Then my mentor offered another story, this one his own. In a previous incarnation as a freelance writer (he's now an editor), he put together an elegant, thorough pitch for a women's fitness magazine. He even named sources he would contact. "I ended up getting nowhere with the story," he explained. "And then, months later, I saw the story in their magazine. The editor had assigned it in-house, and they'd contacted all of the sources I'd pitched. I still had the pitch in my Hotmail account. But what can you do?"
"So is this just, like, the norm?" I asked, deflatedly staring out my window.
"I'm sad to say it is really common. As a freelance writer, you're the lowest of the low. You really don't have too many defenses."
We talked about my options at length. Like my agent had, he encouraged me to play the guilt card to rack up some assignments. After all, a girl needs to eat. "You need to think in the long term. How valuable is this magazine to you? If you can get some good assignments out of this, that may be your best option."
Informally polling pals around town, I discovered that having ideas poached is par for the course. In many ways, freelance writers get the bum end of the deal. Finding your work in print, without attribution or your byline, is just the final blow in a long uphill battle (pitch, hound, pitch, hound). Understanding why this happens—and how to prevent it in the future—would be my only recourse.
Well, why does this happen?
Often, poached ideas fall into the shades-of-grey realm. Sure enough, the material in the current issue of Less Is More could possibly not have come from my book. Who is to say that they didn't just happen to come up with the same ideas?
Bombarded by pitches, editors can lose track of what came from where. As ideas swirl around in their heads and shift focus, it can become hard to backtrack and remember where the seed of the idea came from. Was it an email from a few days ago? A brief aside over drinks with a writer? And once the idea has changed significantly, does the writer even own it anymore?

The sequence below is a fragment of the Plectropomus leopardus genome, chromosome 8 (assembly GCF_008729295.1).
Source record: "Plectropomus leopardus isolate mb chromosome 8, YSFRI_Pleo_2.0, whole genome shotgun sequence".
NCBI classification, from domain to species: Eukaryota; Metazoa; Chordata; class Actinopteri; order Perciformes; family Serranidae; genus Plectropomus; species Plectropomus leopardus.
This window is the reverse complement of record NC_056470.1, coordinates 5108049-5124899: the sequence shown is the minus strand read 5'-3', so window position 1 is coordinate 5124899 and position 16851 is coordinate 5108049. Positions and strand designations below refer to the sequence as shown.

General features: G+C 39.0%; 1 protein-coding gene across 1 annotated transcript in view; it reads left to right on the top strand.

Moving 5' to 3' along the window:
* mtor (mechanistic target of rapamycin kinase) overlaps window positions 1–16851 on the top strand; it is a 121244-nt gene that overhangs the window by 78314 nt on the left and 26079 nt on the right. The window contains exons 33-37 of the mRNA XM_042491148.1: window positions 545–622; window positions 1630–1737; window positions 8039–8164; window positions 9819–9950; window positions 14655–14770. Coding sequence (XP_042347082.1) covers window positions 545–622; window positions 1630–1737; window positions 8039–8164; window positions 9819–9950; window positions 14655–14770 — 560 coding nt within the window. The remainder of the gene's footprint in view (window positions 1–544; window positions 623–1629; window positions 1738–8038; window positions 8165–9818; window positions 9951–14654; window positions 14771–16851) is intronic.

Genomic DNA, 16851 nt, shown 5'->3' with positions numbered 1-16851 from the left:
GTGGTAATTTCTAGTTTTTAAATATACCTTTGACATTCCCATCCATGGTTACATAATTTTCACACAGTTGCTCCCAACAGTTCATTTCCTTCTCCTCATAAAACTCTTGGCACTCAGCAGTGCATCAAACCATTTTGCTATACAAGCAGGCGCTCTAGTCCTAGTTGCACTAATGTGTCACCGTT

The idea and the writer don't match. If an editor receives a great idea from a mediocre writer, it can be easier to tweak it slightly, and assign it to a pro, who can be reliably called upon to turn in clean copy promptly.
This isn't science. After an idea changes form, or becomes part of a larger package, the chemistry has certainly changed. The idea is simply part of a larger story. But at what point does it cease being the writer's idea?
Hello, these are tough times. Taking an idea from a freelance writer and assigning it in-house, slightly changed, is free. But the best editors will acknowledge the strength of an idea, and pay a finders' fee. I write regularly for major women's magazine, and I have pitched ideas they've ended up doing in house. They always compensate me for the idea.
But what can we do to protect ourselves?
Keep records of your pitches. Whether in email form or as Word documents, keep track of what you sent to whom. If necessary, you can resend and ask for an explanation.
Leave something to the imagination. As a writer, your only commodity is your ideas. So when blessed with a hot one, pitch only what is necessary to get the assignment—the hook, thesis, previous research. Instead of naming sources, offer one tantalizing quote to pique interest.
Make yourself essential. Try to pitch stories where only you have the goods—an exclusive source, a previous interview, or something similar.
Work with editors you trust. Find people you like, and stick with them. This is a squirrelly biz. Good relationships are the only way you can really ensure fair play.
Of course, if I knew then what I know now, yada yada yada. Still, in the haze of being played, I am comforted by one final power, a simple elegant time-proven technique to make things right, at least in my own little head. I've launched a whisper campaign. Commended by friends and colleagues about my book being included in the issue of Less Is More, I have one response: "You'll never guess what else is in the issue. And did you see last month's Folio:?"
Nina Willdorf has been both an editor and a freelance writer. She plans in the future to phrase her pitches as haikus. City Chic: An Urban Girl's Guide to Livin' Large on Less will be out in May; you can order it at Amazon.com.